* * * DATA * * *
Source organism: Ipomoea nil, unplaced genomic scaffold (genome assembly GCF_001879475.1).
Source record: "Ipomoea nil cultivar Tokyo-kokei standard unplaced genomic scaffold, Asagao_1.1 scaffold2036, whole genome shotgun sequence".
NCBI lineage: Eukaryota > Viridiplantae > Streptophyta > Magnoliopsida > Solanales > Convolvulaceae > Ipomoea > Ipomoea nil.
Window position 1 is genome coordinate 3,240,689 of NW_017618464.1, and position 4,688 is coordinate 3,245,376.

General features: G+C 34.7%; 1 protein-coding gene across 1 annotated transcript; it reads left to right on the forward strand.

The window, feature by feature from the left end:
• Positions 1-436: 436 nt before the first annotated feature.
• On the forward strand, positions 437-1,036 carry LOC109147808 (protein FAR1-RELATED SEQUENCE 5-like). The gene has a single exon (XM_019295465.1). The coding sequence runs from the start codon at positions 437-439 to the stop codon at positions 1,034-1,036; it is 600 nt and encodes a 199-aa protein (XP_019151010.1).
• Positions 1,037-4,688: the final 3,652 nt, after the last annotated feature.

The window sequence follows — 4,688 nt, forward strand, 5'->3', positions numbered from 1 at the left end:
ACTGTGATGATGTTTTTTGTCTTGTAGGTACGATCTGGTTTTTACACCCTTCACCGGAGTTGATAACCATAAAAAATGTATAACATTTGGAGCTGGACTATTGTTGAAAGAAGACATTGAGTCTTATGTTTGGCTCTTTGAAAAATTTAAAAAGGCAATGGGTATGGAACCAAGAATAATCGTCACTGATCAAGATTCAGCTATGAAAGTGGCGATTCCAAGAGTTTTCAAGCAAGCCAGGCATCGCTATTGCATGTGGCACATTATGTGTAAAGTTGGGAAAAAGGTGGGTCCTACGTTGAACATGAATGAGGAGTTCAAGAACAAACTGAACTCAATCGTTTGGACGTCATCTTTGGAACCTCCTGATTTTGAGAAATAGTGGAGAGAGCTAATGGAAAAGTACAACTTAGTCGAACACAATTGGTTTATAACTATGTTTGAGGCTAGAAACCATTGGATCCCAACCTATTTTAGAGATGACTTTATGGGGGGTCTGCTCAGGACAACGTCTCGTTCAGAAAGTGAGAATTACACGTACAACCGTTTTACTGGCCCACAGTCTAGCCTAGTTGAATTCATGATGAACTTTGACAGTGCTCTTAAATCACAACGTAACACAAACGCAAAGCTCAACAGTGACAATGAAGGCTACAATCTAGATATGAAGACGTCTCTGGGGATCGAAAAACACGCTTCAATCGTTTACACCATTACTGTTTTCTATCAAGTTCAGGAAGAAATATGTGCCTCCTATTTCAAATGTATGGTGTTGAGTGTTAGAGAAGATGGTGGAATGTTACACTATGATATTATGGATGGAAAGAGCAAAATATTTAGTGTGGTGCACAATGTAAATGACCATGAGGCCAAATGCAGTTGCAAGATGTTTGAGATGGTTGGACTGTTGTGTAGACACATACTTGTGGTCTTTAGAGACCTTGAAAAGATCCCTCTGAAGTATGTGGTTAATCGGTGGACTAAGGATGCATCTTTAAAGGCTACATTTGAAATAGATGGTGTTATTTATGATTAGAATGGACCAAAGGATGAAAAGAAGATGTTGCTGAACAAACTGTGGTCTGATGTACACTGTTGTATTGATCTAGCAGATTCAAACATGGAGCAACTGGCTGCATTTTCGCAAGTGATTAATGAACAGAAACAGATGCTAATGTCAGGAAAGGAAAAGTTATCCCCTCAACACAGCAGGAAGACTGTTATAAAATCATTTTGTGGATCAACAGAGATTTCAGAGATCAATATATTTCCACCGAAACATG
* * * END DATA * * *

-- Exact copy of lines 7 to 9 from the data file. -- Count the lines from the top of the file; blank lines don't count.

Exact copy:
• Positions 1-436: 436 nt before the first annotated feature.
• On the forward strand, positions 437-1,036 carry LOC109147808 (protein FAR1-RELATED SEQUENCE 5-like). The gene has a single exon (XM_019295465.1). The coding sequence runs from the start codon at positions 437-439 to the stop codon at positions 1,034-1,036; it is 600 nt and encodes a 199-aa protein (XP_019151010.1).
• Positions 1,037-4,688: the final 3,652 nt, after the last annotated feature.